Begin with the end in mind
As we prepare our kids for the real world it is great to have some clear goals. A Harvard Prof provides a useful list of skills we should help teens develop before college or university. I think that for Christian students there are a few more that we should add to the list. Take a look at how far along your teen is…
The Harvard List
(If you would like to take a look at the original article you can find it here “What are the skills every 18-year-old needs?” )
Here is a quick overview of the 8 –18-year-olds must be able to:
- talk to strangers
- find their way around
- manage their assignments, workload, and deadlines
- contribute to the running of a household
- handle interpersonal problems
- cope with ups and downs
- manage money
- take reasonable risks
Without unpacking each of the 8 items above, I imagine that you can see why each is so important. Young adults who do not master these skills will suffer consequences. If we constantly do these things for them or bail them out when things go wrong, we will find that they do
Other Items for Christians
For Christian young people, there are some additional items that God expects.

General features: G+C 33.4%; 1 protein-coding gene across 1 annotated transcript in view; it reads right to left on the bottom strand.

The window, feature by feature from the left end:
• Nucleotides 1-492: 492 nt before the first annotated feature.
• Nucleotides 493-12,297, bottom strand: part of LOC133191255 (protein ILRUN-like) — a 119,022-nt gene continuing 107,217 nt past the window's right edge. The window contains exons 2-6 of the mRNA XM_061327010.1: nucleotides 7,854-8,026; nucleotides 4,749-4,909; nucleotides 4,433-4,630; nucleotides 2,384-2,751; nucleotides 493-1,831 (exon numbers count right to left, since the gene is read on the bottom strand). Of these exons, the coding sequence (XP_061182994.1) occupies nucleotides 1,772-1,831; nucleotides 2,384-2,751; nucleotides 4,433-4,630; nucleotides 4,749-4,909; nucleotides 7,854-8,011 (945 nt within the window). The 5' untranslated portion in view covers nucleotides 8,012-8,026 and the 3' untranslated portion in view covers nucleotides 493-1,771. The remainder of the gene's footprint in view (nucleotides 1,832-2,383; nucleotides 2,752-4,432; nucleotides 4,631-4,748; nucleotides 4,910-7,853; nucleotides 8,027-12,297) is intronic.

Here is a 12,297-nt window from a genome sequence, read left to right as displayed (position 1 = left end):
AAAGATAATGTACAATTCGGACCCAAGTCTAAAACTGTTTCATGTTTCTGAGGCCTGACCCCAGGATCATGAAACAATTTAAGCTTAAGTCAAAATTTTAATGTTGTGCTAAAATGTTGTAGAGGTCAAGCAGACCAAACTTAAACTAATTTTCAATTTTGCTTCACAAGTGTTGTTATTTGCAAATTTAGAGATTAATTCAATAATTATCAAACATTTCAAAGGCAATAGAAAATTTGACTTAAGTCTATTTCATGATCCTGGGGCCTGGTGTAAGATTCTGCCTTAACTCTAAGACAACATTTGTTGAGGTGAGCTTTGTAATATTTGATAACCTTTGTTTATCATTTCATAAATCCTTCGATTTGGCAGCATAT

Every 18 year old believer should be able to:
- Explain why they believe in Jesus
- Maintain a daily routine of prayer and bible study
- Volunteer in the church or community at least one hour a week
- Practice godly discernment of media, money and lifestyle choices
- Give a percentage of their money regularly to God’s work in the world
- Participate in worship at a church each week
Many parents would be thrilled if their son or daughter would just get out of bed on Sunday to attend Church. Despite what they have taught and modeled for their teen, their son or daughter has chosen a different path. Even this is a possible outcome, I have found that working toward these goals from a young age makes them more possible.
We want to produce responsible adults. We also want to ensure that we are also making disciples as Jesus commanded us before we returned to heaven.
It is true that sometimes we have to readjust our expectations but the ideal is that by 18 years a teen will own their faith and take responsibility for serving, giving, and participating in the life of the church.
If we aim for nothing we are certain to achieve it. The same way that we stopped spoon feeding our toddlers we need to help teens to learn to develop regular spiritual disciplines.
I think the process goes something like this:
- Do it for them and they watch
- Do it with them
- Let them do it and you watch
- Let them do it and report back
Ultimately we want to see our adult children pass on their faith to their children. Aiming for responsible Christian disciplines by 18 is a great way to see that happen.